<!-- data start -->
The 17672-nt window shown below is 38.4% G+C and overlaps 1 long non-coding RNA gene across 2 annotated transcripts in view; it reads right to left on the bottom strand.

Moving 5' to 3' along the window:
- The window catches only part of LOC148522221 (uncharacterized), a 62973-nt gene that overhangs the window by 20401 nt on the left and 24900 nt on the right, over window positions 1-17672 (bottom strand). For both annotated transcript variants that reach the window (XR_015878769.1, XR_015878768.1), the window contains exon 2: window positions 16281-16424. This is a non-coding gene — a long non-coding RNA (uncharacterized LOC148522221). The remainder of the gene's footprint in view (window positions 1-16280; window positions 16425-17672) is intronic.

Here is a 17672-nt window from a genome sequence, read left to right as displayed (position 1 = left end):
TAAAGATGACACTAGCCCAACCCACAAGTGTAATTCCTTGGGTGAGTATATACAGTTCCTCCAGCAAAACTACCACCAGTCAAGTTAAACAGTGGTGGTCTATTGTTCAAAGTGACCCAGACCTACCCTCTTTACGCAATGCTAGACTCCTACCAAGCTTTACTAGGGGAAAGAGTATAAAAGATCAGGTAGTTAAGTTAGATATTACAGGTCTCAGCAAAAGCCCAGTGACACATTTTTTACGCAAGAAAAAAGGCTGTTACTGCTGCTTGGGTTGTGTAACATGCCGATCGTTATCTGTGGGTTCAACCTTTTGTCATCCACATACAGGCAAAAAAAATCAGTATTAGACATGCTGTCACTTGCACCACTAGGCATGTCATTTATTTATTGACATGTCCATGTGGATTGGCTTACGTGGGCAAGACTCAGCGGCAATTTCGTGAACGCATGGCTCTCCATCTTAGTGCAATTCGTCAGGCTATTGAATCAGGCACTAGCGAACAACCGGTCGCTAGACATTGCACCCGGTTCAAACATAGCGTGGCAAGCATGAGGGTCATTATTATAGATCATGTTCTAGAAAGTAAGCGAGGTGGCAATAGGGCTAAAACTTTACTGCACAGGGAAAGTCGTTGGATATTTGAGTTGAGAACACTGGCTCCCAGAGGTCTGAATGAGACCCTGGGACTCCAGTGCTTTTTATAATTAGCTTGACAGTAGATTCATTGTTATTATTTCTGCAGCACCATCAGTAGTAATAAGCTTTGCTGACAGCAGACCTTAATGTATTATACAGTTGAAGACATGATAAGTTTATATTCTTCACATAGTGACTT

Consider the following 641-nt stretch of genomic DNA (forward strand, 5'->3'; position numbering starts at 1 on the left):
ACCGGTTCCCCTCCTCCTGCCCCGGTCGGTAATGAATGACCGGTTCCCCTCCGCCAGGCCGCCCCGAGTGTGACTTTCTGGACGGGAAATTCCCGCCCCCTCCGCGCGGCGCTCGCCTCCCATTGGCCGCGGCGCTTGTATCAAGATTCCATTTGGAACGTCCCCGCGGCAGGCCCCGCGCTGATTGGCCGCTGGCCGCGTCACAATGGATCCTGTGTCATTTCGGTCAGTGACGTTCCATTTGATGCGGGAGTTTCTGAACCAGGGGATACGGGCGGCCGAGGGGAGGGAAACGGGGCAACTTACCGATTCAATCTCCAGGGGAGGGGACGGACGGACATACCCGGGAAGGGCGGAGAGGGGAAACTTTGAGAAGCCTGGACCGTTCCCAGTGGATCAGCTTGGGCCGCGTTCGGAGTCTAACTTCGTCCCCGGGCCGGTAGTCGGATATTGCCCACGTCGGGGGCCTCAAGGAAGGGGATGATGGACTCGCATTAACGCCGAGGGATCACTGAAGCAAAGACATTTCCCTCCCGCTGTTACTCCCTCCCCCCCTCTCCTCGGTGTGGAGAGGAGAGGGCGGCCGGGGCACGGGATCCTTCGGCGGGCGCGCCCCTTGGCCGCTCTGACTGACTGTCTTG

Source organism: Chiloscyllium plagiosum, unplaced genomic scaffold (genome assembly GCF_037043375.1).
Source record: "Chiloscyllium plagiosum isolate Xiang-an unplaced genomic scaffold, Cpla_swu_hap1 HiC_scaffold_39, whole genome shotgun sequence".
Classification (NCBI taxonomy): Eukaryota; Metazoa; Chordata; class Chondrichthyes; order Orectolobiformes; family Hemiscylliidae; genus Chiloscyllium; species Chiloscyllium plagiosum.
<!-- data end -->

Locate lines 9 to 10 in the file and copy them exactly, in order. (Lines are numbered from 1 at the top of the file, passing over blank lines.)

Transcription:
Source record: "Chiloscyllium plagiosum isolate Xiang-an unplaced genomic scaffold, Cpla_swu_hap1 HiC_scaffold_39, whole genome shotgun sequence".
Classification (NCBI taxonomy): Eukaryota; Metazoa; Chordata; class Chondrichthyes; order Orectolobiformes; family Hemiscylliidae; genus Chiloscyllium; species Chiloscyllium plagiosum.